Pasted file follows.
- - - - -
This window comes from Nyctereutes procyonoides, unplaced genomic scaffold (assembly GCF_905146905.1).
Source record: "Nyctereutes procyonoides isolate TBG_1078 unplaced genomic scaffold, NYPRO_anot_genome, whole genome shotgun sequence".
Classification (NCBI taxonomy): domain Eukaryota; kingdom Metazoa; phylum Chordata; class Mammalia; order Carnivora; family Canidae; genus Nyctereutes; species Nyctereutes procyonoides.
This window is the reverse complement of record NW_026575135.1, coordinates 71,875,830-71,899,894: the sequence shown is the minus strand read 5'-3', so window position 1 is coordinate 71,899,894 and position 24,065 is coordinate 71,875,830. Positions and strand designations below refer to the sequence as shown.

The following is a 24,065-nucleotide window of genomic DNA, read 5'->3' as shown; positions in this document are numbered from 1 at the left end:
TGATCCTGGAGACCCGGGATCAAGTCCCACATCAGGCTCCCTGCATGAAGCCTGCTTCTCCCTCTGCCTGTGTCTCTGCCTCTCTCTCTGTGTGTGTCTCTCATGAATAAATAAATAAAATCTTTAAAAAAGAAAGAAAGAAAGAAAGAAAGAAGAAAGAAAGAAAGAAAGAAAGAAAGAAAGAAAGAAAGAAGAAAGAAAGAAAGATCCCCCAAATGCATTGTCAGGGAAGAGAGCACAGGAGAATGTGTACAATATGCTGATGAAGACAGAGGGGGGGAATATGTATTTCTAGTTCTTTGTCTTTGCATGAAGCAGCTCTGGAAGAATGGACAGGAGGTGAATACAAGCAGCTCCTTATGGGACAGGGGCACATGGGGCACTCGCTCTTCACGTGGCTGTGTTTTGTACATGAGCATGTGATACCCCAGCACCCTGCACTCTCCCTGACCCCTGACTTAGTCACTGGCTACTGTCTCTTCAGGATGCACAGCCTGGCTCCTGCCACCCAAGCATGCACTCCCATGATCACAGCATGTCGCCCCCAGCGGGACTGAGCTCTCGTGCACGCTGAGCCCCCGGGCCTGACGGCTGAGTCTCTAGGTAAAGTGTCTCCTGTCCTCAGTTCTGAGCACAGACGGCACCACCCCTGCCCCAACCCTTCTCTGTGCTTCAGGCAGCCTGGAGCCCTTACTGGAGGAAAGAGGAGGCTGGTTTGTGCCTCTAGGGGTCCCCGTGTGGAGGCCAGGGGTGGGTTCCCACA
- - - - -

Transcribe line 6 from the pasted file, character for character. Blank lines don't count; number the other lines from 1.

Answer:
TGATCCTGGAGACCCGGGATCAAGTCCCACATCAGGCTCCCTGCATGAAGCCTGCTTCTCCCTCTGCCTGTGTCTCTGCCTCTCTCTCTGTGTGTGTCTCTCATGAATAAATAAATAAAATCTTTAAAAAAGAAAGAAAGAAAGAAAGAAAGAAGAAAGAAAGAAAGAAAGAAAGAAAGAAAGAAAGAAAGAAGAAAGAAAGAAAGATCCCCCAAATGCATTGTCAGGGAAGAGAGCACAGGAGAATGTGTACAATATGCTGATGAAGACAGAGGGGGGGAATATGTATTTCTAGTTCTTTGTCTTTGCATGAAGCAGCTCTGGAAGAATGGACAGGAGGTGAATACAAGCAGCTCCTTATGGGACAGGGGCACATGGGGCACTCGCTCTTCACGTGGCTGTGTTTTGTACATGAGCATGTGATACCCCAGCACCCTGCACTCTCCCTGACCCCTGACTTAGTCACTGGCTACTGTCTCTTCAGGATGCACAGCCTGGCTCCTGCCACCCAAGCATGCACTCCCATGATCACAGCATGTCGCCCCCAGCGGGACTGAGCTCTCGTGCACGCTGAGCCCCCGGGCCTGACGGCTGAGTCTCTAGGTAAAGTGTCTCCTGTCCTCAGTTCTGAGCACAGACGGCACCACCCCTGCCCCAACCCTTCTCTGTGCTTCAGGCAGCCTGGAGCCCTTACTGGAGGAAAGAGGAGGCTGGTTTGTGCCTCTAGGGGTCCCCGTGTGGAGGCCAGGGGTGGGTTCCCACA